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Satellite - Nostalgia CD (album) cover

NOSTALGIA

Satellite

 

Neo-Prog

3.58 | 114 ratings

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1791 Overture
4 stars What a bizarre, fascinating album. Satellite has always been a band that I've respected from afar; their brand of Polish neo-prog is consistently satisfying, if not exactly mind-blowing. This album has the band sort of derailing in the most amazing way possible - the Banks-inspired keyboard leads are still there, though in a stripped down form. But something is different - the songs are a mishmash of crossover influences, including, incredibly, a strong RnB presence.

I won't bother going through every track of this album, as there are too many surprises, too many musical goodies, to detail. Instead I'd like to focus on the incredible "Am I Losing Touch?" which another reviewer has mentioned (rightly so) as the highlight of the album. It begins as sort of a cheesy film sound track backed by electronic percussion and fretless bass and somehow - I have no idea how - ends up as a disco number, and eventually collapses into a contrapuntal Renaissance-styled vocal section. And, AND [dear Lord, I can't get over the fact that I actually heard this] the bass vocals in this little interlude are the deep "doos" characteristic of 70's RnB tracks...the RnB influences somehow catapult into the Renaissance music and fit *perfectly* - I just...how the hell does that even happen? There are few times when, listening to music, I feel truly SHOCKED by what I hear, by the way various influences are combined to create something astounding. But "Am I Losing Touch?" was one such case. I still can barely believe that this song was written - I don't even know how to talk about it without sounding like an incoherent idiot (as you've probably noticed). This album is a curious fusion of genres throughout, and that is only the most incredible example; *please* give this album a chance and rather than being put off by the various pop music influence throughout, welcome them and try to appreciate how they turn this neo-prog outfit into something utterly unprecedented and unique.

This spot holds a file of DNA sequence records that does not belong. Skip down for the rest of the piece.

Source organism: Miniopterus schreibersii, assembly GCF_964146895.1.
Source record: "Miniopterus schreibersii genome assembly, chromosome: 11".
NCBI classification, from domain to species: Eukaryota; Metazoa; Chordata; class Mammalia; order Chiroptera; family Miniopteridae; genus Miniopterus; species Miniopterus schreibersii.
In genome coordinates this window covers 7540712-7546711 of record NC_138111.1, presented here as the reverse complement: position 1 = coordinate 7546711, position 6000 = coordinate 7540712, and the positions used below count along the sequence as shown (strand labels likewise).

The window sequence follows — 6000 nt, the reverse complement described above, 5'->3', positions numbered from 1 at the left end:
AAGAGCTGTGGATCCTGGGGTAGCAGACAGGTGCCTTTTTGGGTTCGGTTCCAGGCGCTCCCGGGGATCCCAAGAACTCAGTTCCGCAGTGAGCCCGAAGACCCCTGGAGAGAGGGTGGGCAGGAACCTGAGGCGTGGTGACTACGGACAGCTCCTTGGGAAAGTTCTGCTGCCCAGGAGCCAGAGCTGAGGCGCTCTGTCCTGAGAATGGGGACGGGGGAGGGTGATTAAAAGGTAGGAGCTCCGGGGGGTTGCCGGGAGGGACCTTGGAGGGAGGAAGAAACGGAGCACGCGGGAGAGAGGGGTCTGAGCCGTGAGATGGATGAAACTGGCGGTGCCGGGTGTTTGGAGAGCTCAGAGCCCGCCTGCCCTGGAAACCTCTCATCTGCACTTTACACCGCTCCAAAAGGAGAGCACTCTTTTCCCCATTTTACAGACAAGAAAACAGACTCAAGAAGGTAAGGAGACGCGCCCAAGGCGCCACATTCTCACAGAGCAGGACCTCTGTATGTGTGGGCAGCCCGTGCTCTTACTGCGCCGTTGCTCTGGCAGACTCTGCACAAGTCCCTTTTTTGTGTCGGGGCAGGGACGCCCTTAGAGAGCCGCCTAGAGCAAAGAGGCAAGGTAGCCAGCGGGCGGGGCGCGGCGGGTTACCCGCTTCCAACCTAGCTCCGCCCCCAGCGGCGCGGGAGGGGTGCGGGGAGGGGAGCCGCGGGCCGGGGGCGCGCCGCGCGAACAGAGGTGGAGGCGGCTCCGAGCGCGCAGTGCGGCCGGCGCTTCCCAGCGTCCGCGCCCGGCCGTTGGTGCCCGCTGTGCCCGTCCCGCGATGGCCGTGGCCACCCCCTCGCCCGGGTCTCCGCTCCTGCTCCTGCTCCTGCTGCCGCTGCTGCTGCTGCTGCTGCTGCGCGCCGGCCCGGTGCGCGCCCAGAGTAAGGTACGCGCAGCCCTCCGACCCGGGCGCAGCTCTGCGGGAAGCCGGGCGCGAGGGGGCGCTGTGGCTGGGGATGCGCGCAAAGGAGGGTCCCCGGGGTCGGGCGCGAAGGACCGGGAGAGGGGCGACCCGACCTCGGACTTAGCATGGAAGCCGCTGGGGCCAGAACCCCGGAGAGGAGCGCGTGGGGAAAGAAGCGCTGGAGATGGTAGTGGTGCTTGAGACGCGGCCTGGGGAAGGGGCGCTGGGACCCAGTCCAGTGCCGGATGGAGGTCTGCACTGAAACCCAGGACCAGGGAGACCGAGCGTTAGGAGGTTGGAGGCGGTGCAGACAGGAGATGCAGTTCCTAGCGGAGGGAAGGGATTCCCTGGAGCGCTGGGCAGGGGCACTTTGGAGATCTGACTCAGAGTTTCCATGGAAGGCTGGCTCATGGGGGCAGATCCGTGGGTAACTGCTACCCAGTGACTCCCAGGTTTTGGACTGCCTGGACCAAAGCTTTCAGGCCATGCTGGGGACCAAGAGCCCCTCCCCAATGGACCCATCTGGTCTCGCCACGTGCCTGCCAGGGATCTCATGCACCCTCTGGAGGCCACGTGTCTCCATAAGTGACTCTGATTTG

The album is not perfect - as other reviewers have mentioned, some of the song times are bloated and the song structures may not satisfy the more demanding prog fan. But judge this album on its own merits, not on a preconceived notion of what prog should be like. This is wild stuff.

1791 Overture | 4/5 |

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